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1 of 14 Information Access Management Interventions © FAO 2005 IMARK Investing in Information for Development Information Access Management Interventions.

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Presentation on theme: "1 of 14 Information Access Management Interventions © FAO 2005 IMARK Investing in Information for Development Information Access Management Interventions."— Presentation transcript:

1 1 of 14 Information Access Management Interventions © FAO 2005 IMARK Investing in Information for Development Information Access Management Interventions

2 2 of 14 Information Access Management Interventions Learning Objectives At the end of this lesson you will: define possible management interventions to make information access more efficient and cost-effective.

3 3 of 14 Information Access Management Interventions An Information Access Plan must take three considerations into account: the special features of information as a commodity; the sources of external information; and the mobilization and maintenance of internal information. What are the management options for improving the information access activities related to these issues? Introduction

4 4 of 14 Information Access Management Interventions Two actions Options usually fall into two broad categories: Assessing information needs, in order to set clear acquisition and mobilization priorities. Encouraging effective and efficient information use.

5 5 of 14 Information Access Management Interventions Encouraging information use Four examples of steps to encourage information use: Require staff to cite current information in their project proposals and results reporting. Introduce facilities and procedures to make Internet access as widespread as resources permit. Encourage and reward internal information champions and innovators. Enhance the status and responsibilities of librarians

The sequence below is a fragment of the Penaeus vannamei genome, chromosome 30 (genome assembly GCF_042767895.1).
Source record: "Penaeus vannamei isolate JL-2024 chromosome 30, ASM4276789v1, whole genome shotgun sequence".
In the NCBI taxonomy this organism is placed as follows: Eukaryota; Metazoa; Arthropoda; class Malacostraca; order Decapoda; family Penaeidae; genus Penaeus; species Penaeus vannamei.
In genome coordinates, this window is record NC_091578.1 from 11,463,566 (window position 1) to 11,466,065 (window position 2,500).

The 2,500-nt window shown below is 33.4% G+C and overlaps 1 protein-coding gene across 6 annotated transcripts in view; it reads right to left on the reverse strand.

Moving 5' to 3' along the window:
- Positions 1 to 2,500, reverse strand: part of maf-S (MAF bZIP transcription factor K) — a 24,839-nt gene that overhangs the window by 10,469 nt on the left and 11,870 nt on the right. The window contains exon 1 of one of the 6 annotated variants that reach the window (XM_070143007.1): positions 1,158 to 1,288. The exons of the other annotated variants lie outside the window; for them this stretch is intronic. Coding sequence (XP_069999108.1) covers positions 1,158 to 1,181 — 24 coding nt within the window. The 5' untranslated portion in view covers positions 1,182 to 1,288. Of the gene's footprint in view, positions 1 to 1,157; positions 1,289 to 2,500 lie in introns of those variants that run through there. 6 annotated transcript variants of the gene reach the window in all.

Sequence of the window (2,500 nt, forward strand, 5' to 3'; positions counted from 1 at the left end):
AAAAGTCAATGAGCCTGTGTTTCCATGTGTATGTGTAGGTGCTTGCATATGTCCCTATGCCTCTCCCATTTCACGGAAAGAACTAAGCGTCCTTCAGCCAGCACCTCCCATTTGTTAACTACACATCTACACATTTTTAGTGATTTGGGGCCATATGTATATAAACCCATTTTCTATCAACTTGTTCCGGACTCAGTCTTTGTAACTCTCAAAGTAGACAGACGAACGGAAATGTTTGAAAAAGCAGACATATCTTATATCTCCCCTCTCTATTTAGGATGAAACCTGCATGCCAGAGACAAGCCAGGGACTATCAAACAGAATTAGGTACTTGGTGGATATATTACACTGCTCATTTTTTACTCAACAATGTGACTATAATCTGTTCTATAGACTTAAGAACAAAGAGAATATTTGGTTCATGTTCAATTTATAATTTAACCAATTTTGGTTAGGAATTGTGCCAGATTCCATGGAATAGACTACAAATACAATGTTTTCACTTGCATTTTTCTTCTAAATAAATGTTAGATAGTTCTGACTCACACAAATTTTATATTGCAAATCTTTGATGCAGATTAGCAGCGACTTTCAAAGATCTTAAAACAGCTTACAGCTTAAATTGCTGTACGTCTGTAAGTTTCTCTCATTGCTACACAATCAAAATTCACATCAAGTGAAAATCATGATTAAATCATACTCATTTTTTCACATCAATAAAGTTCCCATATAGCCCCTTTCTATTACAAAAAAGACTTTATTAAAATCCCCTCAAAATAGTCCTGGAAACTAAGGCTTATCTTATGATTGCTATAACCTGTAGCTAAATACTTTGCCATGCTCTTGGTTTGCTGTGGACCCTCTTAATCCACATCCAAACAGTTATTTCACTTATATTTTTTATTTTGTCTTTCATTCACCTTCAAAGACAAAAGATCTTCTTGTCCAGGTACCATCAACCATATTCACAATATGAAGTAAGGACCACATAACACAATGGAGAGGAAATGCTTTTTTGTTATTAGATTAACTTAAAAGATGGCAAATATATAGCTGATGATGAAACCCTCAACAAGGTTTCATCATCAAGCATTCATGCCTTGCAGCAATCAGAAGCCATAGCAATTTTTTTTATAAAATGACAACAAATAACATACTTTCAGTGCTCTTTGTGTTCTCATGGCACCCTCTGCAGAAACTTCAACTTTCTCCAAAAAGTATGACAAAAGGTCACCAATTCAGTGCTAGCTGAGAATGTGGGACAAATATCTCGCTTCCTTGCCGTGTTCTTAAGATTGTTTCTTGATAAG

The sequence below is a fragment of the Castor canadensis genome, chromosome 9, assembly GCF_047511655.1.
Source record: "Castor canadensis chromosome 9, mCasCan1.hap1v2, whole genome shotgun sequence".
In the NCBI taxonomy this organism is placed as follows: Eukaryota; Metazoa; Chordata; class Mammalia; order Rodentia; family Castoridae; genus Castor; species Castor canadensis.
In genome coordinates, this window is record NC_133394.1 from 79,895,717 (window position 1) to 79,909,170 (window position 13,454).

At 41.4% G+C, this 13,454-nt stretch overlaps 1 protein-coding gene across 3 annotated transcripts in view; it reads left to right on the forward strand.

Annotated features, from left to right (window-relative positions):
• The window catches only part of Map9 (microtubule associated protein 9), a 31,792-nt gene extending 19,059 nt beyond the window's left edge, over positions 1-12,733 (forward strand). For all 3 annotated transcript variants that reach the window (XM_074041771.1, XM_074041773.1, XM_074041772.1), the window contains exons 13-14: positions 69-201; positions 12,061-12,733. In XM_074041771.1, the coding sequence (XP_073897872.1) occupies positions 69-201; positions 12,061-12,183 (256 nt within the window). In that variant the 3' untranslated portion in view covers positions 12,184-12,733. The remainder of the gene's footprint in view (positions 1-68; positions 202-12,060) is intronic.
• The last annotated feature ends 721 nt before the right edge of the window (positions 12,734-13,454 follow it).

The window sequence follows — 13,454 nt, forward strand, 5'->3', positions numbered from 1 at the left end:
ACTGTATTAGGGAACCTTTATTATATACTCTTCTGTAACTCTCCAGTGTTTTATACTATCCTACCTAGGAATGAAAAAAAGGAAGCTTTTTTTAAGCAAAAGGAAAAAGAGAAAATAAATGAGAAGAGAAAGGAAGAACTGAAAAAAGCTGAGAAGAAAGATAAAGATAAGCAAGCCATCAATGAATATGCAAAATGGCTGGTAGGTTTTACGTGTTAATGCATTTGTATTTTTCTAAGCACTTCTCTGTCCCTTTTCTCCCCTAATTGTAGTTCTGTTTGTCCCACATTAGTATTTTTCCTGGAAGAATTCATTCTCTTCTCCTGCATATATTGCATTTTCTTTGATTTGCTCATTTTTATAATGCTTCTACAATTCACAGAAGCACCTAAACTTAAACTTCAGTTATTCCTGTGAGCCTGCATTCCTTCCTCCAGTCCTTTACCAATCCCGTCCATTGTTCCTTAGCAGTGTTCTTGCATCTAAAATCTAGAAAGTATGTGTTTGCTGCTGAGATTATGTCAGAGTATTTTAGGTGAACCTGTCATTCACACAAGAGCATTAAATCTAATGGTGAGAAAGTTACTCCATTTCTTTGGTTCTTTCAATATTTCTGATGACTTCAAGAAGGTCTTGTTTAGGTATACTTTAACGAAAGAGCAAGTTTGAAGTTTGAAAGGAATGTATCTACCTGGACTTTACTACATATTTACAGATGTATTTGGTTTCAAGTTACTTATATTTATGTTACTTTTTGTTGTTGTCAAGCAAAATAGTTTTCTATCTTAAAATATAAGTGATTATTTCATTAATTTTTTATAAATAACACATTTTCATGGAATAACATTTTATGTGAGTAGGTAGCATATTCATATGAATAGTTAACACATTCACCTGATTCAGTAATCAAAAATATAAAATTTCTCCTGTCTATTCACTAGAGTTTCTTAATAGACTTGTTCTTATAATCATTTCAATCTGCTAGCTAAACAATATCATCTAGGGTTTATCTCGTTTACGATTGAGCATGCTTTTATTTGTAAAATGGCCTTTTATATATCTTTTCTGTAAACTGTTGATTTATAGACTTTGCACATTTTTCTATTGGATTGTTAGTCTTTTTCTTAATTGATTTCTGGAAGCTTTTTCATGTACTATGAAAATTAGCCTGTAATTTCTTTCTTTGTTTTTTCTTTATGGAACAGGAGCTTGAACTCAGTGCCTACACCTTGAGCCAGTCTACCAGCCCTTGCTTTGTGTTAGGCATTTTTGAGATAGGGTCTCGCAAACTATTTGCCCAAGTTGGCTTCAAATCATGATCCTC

6 6 of 14 Information Access Management Interventions Assessing needs and setting priorities Encouraging information use should be coupled with decisions about resource allocation. How can an organization best spend the money that it has available for information access? The resource allocation process has two parts: Assessment of information needs within the organization. Based on these needs, agreement on priorities as to what information to acquire and what not to acquire.

7 7 of 14 Information Access Management Interventions Assessing needs and setting priorities As an example, lets take the case Yelena, a young director of research in an agricultural organization based in Brazil. She wants to do an information needs assessment within her organization. But how? She decides to send a questionnaire to staff members. It will include a list of potential acquisitions, and will ask people to indicate which ones they are most interested in.

8 8 of 14 Information Access Management Interventions Assessing needs and setting priorities But the questionnaire is only a first step, and there can be other potential inputs to her needs assessment: We can ask scientists, teachers, and authors to tell us what information sources they use most often. We can also use the list our library has kept of requests that we could not meet, as well of a list of sources that we did not have available…